Inequality begins at home

One of the big untold stories of the pandemic year will be how it impacted women. With families forced to hunker down and work from home—this may possibly become the norm even when things fully normalise—women, in India and elsewhere, are reeling under the consequences.

There has been some acknowledgment of the surge in domestic violence cases. In India, the National Commission for Women revealed that it received 5,000 complaints of domestic violence against women and children as of December 2020, a sharp spike from the 660 cases reported in July 2020.

Illustration: Bhaskaran Illustration: Bhaskaran

This phenomenon is being called the ‘shadow pandemic’.

But lurking behind these headlines is the story of how casual sexism has become institutionalised and legitimised in a way that could have long-term consequences in the battle for equality.

Facebook’s Survey on Gender Equality at Home report—done in collaboration with the World Bank, UN Women, Ladysmith and others—reached a statistically representative sample of roughly half a million people who use Facebook, globally. While many of the experiences for women cut across geographies and cultures, the results from India are revealing.

That women have often been unpaid care-givers is an established fact. But with schools going online, and spouses and children both at home, for women, this has been a year more harrowing than most. For women who also hold a job outside of the home, the pressure has been near debilitating. Asked how many hours per day either gender spent on care activities for family members, men said they spent 6.66 hours compared with the nearly ten (9.7) that women do.

Fifty-eight per cent of women surveyed said that the amount of time they spent on household chores has increased compared with 52 per cent of male respondents. The findings shine a light on the absence of equality in our home spaces that clearly predated the pandemic and the lockdown. When asked whether in normal circumstances they took care of household chores, like cleaning, at least half of the time, 61 per cent of women said yes, to 29 per cent of men.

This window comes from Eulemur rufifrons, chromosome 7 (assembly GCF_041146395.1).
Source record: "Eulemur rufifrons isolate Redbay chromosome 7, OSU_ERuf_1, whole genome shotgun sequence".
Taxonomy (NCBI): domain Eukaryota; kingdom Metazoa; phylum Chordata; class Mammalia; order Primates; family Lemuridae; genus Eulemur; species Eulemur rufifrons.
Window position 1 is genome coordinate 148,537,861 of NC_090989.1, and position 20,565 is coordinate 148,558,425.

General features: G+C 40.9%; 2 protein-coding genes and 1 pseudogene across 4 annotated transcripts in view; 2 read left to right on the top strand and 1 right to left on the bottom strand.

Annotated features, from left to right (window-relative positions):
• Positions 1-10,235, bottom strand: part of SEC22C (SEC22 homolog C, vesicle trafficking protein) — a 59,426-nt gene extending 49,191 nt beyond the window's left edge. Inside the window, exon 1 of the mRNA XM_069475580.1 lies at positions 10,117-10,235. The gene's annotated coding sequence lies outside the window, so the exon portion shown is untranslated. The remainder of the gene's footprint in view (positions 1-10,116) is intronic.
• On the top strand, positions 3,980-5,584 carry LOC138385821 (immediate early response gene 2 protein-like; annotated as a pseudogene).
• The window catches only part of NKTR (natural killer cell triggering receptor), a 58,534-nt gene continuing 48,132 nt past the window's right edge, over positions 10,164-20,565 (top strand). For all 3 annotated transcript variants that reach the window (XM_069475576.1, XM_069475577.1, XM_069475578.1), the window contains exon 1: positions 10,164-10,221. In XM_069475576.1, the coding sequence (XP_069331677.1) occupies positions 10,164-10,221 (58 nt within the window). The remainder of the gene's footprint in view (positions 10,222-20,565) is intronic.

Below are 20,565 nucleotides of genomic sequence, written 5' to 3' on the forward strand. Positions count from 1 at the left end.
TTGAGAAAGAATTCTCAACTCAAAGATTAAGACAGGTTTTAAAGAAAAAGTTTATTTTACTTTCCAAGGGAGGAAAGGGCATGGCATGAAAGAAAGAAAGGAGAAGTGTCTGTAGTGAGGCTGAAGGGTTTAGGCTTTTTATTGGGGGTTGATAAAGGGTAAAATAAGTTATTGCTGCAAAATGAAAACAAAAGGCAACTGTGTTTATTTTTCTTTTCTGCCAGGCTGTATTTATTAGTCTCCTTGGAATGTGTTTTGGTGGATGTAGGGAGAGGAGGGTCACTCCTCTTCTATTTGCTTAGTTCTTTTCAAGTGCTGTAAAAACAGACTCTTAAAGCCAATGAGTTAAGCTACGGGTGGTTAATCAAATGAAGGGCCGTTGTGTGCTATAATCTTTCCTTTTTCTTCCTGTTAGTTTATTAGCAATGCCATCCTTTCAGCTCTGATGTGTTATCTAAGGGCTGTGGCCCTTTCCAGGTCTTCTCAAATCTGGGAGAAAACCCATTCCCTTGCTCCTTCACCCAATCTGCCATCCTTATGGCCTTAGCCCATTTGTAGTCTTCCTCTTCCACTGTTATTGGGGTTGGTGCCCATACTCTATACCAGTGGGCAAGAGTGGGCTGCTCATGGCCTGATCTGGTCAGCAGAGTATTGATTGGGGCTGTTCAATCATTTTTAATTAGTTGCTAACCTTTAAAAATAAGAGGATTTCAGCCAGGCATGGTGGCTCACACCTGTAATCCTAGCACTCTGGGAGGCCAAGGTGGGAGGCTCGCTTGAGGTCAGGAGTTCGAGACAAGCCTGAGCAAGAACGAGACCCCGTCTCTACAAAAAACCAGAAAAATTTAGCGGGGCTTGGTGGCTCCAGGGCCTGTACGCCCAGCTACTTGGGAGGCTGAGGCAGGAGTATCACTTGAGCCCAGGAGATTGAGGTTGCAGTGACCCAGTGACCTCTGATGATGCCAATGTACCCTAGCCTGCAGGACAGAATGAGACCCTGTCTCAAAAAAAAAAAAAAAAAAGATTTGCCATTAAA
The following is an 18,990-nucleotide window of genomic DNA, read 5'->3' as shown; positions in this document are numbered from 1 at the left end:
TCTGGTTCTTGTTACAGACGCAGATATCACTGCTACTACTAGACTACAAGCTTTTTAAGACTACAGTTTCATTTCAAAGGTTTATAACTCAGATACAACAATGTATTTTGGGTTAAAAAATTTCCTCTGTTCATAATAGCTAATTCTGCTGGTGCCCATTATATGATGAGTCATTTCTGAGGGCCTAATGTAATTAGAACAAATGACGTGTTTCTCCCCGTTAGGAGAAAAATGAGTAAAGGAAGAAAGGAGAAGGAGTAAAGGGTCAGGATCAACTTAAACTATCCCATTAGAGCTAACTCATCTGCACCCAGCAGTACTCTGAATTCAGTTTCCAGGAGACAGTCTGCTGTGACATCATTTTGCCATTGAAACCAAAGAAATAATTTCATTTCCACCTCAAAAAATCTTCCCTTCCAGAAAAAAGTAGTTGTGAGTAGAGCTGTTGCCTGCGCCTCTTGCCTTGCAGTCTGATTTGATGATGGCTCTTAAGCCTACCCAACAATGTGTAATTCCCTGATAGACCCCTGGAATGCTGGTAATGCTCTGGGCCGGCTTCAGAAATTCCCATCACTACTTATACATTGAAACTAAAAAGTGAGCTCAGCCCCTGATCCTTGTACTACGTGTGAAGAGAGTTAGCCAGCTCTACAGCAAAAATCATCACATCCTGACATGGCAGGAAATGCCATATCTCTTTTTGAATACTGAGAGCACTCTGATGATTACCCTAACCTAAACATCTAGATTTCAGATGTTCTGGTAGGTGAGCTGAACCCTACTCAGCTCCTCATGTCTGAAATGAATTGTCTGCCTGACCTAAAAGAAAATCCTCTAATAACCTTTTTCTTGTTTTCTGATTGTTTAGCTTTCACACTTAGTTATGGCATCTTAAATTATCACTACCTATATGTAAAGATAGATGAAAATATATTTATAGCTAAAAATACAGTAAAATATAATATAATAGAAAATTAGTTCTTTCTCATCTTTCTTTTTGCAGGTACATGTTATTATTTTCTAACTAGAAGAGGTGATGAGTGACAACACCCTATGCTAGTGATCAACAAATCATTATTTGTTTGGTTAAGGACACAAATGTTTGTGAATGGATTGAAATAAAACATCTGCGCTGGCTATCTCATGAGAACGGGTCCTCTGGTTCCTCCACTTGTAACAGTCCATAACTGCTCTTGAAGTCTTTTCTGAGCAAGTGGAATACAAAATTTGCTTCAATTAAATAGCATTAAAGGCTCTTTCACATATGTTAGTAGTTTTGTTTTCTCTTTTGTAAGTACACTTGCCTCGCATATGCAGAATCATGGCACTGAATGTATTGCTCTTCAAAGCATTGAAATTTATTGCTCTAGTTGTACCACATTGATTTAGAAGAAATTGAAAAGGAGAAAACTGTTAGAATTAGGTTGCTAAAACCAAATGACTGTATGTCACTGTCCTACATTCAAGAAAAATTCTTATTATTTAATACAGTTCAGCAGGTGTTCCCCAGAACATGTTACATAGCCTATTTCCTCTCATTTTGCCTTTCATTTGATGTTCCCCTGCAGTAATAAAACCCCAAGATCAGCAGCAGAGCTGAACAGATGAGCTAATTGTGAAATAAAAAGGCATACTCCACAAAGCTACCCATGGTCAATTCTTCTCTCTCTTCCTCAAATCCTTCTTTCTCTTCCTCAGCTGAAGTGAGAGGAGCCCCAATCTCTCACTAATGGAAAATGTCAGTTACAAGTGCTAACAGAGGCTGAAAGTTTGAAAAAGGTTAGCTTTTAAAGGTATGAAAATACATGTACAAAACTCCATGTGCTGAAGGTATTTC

And most disappointingly, perpetuating sexist stereotypes, 73 per cent of men surveyed agreed that “a woman’s most important role is to take care of her home and children”; 63 per cent of women assented to that proclamation. At a time when women are breaking barriers in every space—flying fighter jets, leading companies, arguing for combat roles in the infantry, helming newsrooms—it is almost tragic to hear that such few women privilege their personal and professional ambitions ahead of the gendered expectations of them at home.

The truth that we do not recognise is that there can be no equality at work without equality at home. In India, the female labour force participation has been sharply declining. According to the Centre for Monitoring Indian Economy, during March-April last year, 26.6 per cent of women moved out of the labour force versus 13.4 per cent of men. Put simply, it means that fewer women are working today than earlier. What appears to be like progress is in fact the exact opposite when it comes to women in the workforce and attrition rates. A key reason for this is the impossibility of juggling the multiple roles demanded of women at office and home.

We have focused all our energy on the workspace. We need to turn our gaze inwards and start talking much more about what goes on right in our own backyard.